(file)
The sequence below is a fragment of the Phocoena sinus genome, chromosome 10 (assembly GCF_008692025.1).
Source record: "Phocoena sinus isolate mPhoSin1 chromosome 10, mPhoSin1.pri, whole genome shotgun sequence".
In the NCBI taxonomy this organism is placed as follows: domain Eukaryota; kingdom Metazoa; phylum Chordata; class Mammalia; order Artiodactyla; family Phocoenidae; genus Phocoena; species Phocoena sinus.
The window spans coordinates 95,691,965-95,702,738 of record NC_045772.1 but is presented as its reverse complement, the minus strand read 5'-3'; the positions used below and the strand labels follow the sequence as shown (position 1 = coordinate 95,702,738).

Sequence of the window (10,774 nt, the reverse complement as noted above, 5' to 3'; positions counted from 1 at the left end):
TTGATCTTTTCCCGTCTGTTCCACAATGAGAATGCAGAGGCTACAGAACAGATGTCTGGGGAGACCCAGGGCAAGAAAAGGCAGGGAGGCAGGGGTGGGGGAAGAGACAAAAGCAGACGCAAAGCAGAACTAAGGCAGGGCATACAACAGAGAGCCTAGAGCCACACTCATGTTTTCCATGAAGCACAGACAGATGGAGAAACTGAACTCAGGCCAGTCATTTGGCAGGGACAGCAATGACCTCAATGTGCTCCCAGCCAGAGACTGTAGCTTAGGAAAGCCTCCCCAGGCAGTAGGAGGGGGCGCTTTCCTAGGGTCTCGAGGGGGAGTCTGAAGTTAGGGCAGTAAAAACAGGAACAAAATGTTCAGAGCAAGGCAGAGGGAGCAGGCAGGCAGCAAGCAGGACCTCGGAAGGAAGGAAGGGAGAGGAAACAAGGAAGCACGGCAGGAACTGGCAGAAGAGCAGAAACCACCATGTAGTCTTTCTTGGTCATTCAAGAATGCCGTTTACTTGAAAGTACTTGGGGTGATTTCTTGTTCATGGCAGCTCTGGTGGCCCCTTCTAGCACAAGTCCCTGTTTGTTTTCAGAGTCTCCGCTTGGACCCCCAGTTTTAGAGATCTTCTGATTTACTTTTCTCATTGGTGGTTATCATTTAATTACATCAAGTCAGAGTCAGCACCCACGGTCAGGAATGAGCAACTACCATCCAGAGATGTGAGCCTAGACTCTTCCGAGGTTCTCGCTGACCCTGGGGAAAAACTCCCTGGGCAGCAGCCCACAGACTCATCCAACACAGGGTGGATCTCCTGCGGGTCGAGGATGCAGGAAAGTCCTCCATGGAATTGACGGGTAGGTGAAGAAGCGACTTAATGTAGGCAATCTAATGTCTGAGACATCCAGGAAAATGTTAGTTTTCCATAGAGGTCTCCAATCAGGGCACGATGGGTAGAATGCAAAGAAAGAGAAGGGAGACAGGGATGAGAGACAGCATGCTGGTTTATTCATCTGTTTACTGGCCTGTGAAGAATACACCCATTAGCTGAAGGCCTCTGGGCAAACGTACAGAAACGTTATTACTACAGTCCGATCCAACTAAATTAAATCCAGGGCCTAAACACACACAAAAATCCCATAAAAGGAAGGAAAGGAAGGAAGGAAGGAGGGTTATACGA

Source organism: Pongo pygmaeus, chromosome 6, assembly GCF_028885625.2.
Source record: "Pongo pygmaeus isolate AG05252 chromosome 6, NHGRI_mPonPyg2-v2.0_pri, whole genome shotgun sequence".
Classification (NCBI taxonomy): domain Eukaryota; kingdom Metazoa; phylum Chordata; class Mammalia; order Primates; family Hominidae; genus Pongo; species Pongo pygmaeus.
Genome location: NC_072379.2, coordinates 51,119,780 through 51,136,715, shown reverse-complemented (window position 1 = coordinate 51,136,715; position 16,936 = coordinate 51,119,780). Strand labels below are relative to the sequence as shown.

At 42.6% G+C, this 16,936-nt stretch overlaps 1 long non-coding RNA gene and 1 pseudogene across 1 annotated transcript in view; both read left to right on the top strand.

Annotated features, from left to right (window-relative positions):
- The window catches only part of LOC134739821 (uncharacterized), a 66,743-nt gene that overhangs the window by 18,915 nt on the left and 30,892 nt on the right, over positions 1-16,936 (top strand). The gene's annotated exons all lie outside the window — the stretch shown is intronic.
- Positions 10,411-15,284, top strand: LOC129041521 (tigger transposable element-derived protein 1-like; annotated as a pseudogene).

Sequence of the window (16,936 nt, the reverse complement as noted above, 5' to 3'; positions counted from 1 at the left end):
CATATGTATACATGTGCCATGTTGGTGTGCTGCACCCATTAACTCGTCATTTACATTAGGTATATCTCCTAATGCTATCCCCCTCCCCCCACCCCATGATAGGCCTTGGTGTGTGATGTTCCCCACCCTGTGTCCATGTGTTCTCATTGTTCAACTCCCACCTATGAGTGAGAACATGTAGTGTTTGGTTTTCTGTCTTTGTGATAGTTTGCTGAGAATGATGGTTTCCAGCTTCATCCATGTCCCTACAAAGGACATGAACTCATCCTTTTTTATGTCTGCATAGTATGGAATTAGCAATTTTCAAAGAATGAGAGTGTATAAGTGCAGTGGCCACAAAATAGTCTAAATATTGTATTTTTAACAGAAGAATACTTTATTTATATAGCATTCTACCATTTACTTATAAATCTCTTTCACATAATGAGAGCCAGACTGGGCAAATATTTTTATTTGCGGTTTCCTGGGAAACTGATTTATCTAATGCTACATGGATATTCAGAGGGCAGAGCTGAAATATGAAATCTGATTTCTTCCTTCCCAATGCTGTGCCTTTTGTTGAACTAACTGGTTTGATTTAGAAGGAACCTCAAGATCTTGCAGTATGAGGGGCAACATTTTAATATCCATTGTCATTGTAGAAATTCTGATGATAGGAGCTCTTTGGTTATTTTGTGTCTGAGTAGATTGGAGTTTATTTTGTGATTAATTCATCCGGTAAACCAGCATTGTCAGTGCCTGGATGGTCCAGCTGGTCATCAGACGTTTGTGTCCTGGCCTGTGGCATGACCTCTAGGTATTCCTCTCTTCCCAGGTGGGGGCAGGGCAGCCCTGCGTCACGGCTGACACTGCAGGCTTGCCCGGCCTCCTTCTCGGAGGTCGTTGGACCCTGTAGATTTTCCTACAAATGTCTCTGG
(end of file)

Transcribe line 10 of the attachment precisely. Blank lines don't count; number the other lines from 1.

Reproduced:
Genome location: NC_072379.2, coordinates 51,119,780 through 51,136,715, shown reverse-complemented (window position 1 = coordinate 51,136,715; position 16,936 = coordinate 51,119,780). Strand labels below are relative to the sequence as shown.